#Oopsmoment – what do pelvic health physiotherapists really think about the phrase?

We sat down with Myra Robson, a pelvic health physiotherapist in the NHS, to find out just what she thinks about “oops moments”. Here’s what she shared with us.

As a pelvic health physiotherapist, my job is to help people regain confidence in their pelvic floor.

This includes everything from educating people about what their pelvic floor is and what it does to how to engage those muscles and how to relax them.

Most importantly, I educate people about what’s common and what’s normal when it comes to pelvic floors. Two decidedly different things (and a point I’ll be coming back to).

I also help people put in place a plan that will help them on their road to recovery.

What I’ve learned from treating people with incontinence

First sessions with new patients are usually spent listening to their stories which can be extremely personal.

It is because I’ve heard so many of these deeply personal stories, that I (and many of my colleagues working in pelvic health) dislike the use of the term “Oops moments” when referring to incontinence!

Why “Oops moment” just doesn’t cut it

In reality, leaking is a practical problem that you need to manage. And no one wants to leak urine! People who have experienced urinary leakage often feel annoyed, upset, embarrassed and a whole range of negative emotions.

The “Oops moments” message serves to normalise the condition and encourage acceptance.

Incontinence is common – not normal

While incontinence is common, it should never be considered normal. That is a message I, and many of my fellow pelvic health physiotherapists, want to spread far and wide.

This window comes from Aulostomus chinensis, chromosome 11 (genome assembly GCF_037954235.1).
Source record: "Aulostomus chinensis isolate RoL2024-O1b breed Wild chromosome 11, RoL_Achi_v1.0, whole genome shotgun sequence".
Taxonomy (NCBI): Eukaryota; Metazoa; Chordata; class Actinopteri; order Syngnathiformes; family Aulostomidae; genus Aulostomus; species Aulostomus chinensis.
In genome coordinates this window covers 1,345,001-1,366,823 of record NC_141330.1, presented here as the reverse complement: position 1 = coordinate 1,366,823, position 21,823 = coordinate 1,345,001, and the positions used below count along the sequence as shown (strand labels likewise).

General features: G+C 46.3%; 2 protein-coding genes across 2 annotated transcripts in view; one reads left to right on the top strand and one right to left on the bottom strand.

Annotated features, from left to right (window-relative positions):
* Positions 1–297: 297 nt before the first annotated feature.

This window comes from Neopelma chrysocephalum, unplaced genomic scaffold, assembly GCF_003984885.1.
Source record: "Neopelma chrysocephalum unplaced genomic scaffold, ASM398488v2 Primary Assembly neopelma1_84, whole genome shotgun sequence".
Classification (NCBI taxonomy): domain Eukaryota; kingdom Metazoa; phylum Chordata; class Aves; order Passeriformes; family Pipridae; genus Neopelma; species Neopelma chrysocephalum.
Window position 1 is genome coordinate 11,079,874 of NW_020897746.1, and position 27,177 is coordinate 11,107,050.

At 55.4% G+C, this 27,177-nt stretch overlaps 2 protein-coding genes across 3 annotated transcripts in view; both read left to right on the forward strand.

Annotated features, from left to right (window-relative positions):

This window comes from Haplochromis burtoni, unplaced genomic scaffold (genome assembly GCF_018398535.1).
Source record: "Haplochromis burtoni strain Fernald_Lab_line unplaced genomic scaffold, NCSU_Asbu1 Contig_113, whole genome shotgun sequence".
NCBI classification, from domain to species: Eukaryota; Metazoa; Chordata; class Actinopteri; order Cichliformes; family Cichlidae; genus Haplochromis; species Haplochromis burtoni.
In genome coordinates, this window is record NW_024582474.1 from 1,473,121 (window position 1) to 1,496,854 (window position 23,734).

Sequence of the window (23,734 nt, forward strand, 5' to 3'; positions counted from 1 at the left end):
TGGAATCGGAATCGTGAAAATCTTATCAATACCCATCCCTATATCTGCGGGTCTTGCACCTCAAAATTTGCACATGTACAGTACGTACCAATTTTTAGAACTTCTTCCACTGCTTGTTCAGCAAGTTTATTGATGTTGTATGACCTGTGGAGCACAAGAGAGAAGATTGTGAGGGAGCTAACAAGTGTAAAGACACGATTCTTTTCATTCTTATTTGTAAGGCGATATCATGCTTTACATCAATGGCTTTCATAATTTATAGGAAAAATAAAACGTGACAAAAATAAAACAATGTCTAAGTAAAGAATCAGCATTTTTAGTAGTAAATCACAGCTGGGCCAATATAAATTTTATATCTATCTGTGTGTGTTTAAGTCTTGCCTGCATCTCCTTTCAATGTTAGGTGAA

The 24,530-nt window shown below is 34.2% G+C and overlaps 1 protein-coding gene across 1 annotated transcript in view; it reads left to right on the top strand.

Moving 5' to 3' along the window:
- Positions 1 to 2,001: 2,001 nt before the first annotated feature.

However, there’s a paradox here.

Talking publicly about incontinence is positive

The use of #oopsmoment on social media has become a way for people who experience leaks to communicate publicly about their experiences.

It’s a step towards people understanding they are not alone. The use of the hashtag on social media is helping people who experience leaks connect with each other.

The crux of the “Oops moment” dilemma

“Oops moment” frames leaking in a way that’s just that part of life. Along with forgetting your keys or accidentally dropping your phone in the toilet.

The difference is people (generally) know how they prevent forgetting keys or dropping phones in the future. I’m not certain people know how they can prevent future leakage.

It really saddens me to see messages on social media where people say they should own shares in big brand incontinence pad companies because of how much they spend managing their leaking. That sounds like a person resigned to a way of life when that doesn’t have to be the case.

If you’re not sure what you can do about leaking, read our article Four things you can do when you are experiencing leaking.

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